From the summer, the boys in up to their elbows making tunnels in the sand.
This is the sketch pack we’ve come up with for the Lewis and Clark College study abroad program in Morocco. It suits the budget of a university student, especially when purchased in bulk: multimedia paper serves as inexpensive watercolor paper. The sargent watercolors are lovely and perfectly suitable for journal sketching (paintings will not be exposed to the deteriorating effects of the sunlight). Palomino Blackwing pencils are versatile (soft for a range of light and dark + long lasting attached eraser) if not cheap. I like the composition book not only for their great economy but also because the lines help us to loosen up and not be attached to the outcome. They also encouraging a bit of note taking to help us move back and fourth between visual and verbal observation.
I used this paint set and a mini watercolor book to make this sketch. Yesterday was grey and cold, my family and I drove to Charlestown, RI to research summer vacation ideas. Someplace where we can stay with the boat in the water nearby. Waiting for lunch, in a dimly lit restaurant, the thing that caught my eye to sketch was a photo on the wall, of the sea and rocky shore.
Sketches of a bouquet with cosmos from my friend Peyton, using a set of student grade paints that we will be using for the Lewis & Clarke art lessons in Morocco. I was pleasantly surprised by the colors and pigment strength. The drawback would be in their degree of lightfastness, which shouldn’t be an issue inside a sketchbook. (For more on materials see Ralph Mayer’s the Artists Handbook of Materials and Techniques.)
In my travel sketch pouch (pictured above 6″x 9.5″, something like these or these) I like to keep a 3″x5″ notebook (Elizabeth gave me a pack this may in Morocco) because they are tiny and can travel anywhere and a 3’x5″ water color sketchbook. The little moleskine and a pencil (especially the older ones which have grown shorter) fit in a pocket too. The water container (1 or 2 oz watertight jar) fits in there along with a couple of paper towels for blotting.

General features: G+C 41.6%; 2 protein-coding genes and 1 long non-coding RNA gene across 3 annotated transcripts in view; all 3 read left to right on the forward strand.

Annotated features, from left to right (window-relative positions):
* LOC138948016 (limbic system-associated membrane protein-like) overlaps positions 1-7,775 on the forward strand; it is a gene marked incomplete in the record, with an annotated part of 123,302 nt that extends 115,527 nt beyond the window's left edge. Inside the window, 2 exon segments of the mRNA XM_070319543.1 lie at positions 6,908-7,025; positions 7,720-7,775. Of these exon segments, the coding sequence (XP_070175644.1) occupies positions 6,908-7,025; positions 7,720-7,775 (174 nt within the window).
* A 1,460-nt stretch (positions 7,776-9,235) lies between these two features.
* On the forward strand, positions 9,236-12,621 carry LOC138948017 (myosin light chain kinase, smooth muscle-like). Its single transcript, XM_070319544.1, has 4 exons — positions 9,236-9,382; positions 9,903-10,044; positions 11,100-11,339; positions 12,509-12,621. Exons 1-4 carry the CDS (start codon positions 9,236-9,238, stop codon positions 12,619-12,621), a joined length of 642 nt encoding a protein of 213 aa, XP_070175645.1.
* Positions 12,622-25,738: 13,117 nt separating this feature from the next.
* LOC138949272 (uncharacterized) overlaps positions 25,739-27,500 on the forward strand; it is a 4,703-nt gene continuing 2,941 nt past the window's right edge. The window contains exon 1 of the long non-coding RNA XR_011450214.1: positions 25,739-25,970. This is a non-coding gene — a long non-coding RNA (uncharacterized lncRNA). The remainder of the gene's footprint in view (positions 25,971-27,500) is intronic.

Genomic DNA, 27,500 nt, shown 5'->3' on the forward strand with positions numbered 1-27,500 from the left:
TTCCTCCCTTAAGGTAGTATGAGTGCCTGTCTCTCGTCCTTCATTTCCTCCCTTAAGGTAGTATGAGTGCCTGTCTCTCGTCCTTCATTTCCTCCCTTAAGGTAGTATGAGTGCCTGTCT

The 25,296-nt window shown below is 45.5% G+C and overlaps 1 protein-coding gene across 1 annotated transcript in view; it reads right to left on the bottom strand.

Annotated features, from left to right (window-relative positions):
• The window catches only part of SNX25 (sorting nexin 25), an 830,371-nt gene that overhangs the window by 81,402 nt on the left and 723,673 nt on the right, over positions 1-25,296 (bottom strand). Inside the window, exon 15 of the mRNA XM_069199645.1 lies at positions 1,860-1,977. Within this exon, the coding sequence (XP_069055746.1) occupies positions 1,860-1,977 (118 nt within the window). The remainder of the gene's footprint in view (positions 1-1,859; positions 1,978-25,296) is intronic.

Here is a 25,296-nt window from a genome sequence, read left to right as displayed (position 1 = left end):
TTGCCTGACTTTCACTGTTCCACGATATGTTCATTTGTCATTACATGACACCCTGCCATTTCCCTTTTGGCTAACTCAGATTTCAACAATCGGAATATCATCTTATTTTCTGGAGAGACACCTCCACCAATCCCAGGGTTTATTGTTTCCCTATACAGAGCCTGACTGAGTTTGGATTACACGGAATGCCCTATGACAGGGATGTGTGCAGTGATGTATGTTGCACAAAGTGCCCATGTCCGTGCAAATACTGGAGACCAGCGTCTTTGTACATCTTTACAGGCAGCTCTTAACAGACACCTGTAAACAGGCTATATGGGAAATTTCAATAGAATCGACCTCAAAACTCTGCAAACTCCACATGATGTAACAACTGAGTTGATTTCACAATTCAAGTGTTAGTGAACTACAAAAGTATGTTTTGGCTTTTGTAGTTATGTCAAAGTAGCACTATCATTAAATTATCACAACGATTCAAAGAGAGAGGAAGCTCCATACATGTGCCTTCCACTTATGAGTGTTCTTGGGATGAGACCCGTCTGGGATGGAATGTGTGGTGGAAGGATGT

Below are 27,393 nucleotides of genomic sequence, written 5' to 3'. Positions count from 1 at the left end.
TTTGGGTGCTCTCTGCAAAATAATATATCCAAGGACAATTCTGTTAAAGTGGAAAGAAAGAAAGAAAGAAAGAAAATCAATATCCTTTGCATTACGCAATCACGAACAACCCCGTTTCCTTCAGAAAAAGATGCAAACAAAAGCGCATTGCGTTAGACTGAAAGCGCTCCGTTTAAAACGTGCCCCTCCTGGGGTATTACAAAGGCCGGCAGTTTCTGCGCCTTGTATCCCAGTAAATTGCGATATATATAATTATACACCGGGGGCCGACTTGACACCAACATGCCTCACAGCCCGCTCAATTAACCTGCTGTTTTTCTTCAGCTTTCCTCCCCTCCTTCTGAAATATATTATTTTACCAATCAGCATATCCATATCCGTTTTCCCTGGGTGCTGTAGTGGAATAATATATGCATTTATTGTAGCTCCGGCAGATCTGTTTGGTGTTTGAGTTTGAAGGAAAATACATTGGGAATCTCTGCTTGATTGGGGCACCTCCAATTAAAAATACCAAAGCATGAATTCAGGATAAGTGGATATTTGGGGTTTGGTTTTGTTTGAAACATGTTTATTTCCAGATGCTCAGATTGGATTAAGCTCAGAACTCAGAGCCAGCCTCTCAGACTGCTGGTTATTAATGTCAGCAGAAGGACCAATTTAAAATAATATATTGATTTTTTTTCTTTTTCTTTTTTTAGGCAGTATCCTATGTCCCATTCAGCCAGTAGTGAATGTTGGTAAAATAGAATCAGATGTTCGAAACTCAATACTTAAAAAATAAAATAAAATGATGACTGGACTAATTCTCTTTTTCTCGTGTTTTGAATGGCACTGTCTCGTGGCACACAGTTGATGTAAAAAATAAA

PAINTBOX: Sennelier half pan travel box of 12, to which I’ve added Holbien Cobalt turquoise, and Naples yellow Deep. When the Pthaylo blue ran out I replaced it with cinerous but i’ve been missing the Pthaylo. And the ultramarine was replaced with maybe a cobalt. (I am more accustomed to using an ultramarine and a Pthaylo.) I’ve enjoyed all my paintboxes, each has its own charms. I like a synthetic, round #10 or #12 BRUSH (something like this). Micron pen I use an 05(on the larger side but I like the smaller ones too). On Elizabeth’s advice I have been enjoying the blackwing PENCIL more and more, they are soft and make a dark mark but by varying the pressure you can get a wide variety of tones, and there is a terrific eraser right there on the end which is much handier than hunting around for a kneaded eraser.
Pictured above is a stack of my larger-scale sketch materials. That’s a multimedia SKETCHBOOK. The spiral makes it easy to use and it is an economical way to work with wet media. In a pinch any notebook will do for dry media sketching and this month at staples these were on sale (back to school) for one penny!
*Please note that the underlined words are links to materials available online.